About the Book

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EH book cover

Between 1964 and 1973, in an offshoot of the Vietnam War, the U.S. military dropped 4 billion pounds of explosives on Laos. Up to 30 percent of those bombs did not detonate, and they remain in the Laotian soil today as UXO—unexploded ordnance—contaminating more than one-third of surface area of the country. Tens of thousands of civilians have been killed and injured in UXO accidents since the war officially ended. 2014 marks 50 years since the first bombs fell. And still, more Laotians are hurt and killed.

Aerial View
Aerial view of bomb craters in the landscape surrounding Phonsavanh, Laos.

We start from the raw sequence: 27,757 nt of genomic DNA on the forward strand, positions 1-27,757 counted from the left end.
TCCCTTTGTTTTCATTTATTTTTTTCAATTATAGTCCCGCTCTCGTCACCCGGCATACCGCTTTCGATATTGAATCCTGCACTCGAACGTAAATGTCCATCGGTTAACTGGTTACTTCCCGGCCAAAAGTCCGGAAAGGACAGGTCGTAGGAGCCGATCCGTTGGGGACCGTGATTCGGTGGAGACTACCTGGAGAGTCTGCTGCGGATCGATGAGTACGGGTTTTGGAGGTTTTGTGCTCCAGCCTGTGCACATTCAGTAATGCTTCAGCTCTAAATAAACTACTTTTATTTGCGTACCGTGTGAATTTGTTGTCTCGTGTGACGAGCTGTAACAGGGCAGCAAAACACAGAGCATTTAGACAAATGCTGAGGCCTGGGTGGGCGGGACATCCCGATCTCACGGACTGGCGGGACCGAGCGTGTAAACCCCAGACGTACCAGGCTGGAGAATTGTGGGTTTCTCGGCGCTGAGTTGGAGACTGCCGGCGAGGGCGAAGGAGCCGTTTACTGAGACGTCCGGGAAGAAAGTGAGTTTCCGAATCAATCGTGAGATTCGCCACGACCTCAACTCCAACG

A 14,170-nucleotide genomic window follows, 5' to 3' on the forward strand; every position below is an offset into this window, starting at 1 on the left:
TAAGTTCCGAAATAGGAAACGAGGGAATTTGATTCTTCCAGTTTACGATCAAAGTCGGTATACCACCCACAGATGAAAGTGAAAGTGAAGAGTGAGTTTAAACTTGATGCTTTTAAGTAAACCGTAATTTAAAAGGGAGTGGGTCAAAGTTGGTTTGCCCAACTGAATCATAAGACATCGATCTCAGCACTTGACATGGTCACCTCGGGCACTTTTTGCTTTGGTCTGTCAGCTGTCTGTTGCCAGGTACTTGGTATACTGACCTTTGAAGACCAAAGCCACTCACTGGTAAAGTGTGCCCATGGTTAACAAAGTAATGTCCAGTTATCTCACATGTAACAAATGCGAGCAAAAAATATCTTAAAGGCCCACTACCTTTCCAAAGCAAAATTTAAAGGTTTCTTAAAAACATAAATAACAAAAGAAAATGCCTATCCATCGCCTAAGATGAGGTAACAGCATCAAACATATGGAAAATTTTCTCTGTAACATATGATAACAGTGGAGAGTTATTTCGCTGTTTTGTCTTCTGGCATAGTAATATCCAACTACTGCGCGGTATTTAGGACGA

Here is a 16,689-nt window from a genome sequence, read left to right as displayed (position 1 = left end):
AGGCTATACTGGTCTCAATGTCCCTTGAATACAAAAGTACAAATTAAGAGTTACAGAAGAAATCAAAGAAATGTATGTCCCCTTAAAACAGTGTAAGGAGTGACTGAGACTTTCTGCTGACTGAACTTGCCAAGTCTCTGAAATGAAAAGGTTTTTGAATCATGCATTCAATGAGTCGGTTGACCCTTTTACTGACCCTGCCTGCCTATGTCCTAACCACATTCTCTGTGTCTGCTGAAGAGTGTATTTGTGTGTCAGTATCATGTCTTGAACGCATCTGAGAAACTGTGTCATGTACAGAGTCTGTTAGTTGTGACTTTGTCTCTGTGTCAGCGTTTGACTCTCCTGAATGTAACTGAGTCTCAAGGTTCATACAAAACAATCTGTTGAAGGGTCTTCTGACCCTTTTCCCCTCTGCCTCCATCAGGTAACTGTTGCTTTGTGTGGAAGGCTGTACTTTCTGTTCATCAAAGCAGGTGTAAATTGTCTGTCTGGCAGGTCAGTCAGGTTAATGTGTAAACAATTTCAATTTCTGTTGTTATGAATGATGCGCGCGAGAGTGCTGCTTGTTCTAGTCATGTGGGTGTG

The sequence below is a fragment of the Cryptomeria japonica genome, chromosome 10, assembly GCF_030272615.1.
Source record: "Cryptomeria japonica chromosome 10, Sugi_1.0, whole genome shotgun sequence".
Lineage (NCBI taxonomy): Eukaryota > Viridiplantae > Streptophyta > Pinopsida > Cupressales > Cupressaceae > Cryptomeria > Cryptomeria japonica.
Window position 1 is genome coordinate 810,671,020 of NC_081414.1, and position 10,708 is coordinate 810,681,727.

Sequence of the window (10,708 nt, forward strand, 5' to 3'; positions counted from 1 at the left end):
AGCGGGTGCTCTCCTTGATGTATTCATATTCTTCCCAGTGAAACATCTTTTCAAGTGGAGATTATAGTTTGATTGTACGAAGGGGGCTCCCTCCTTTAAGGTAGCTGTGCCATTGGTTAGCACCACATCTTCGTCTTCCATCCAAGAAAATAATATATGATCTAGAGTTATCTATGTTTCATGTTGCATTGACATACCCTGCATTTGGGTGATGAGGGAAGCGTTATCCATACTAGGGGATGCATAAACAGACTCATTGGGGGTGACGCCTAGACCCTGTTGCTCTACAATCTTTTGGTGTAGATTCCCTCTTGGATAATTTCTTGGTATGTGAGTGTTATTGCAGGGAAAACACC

Over the course of seven years, Coates and Redfern traveled repeatedly through Laos, talking to farmers, scrap-metal hunters, people who make and use tools from UXO, and the bomb-disposal teams working to make the ground safe again. With their words and photographs, they reveal the beauty of Laos, the strength of Laotians, and the daunting scope of the problem. They aim to educate readers—especially Americans—about this little-known legacy of war, and encourage a renewed commitment to redressing historical injustices and building positive peace.

Reporting on this book was made possible by:

The Fund for Investigative Journalism
The Fund for Investigative Journalism


Schuster Institute

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A BLU-66 cluster munition.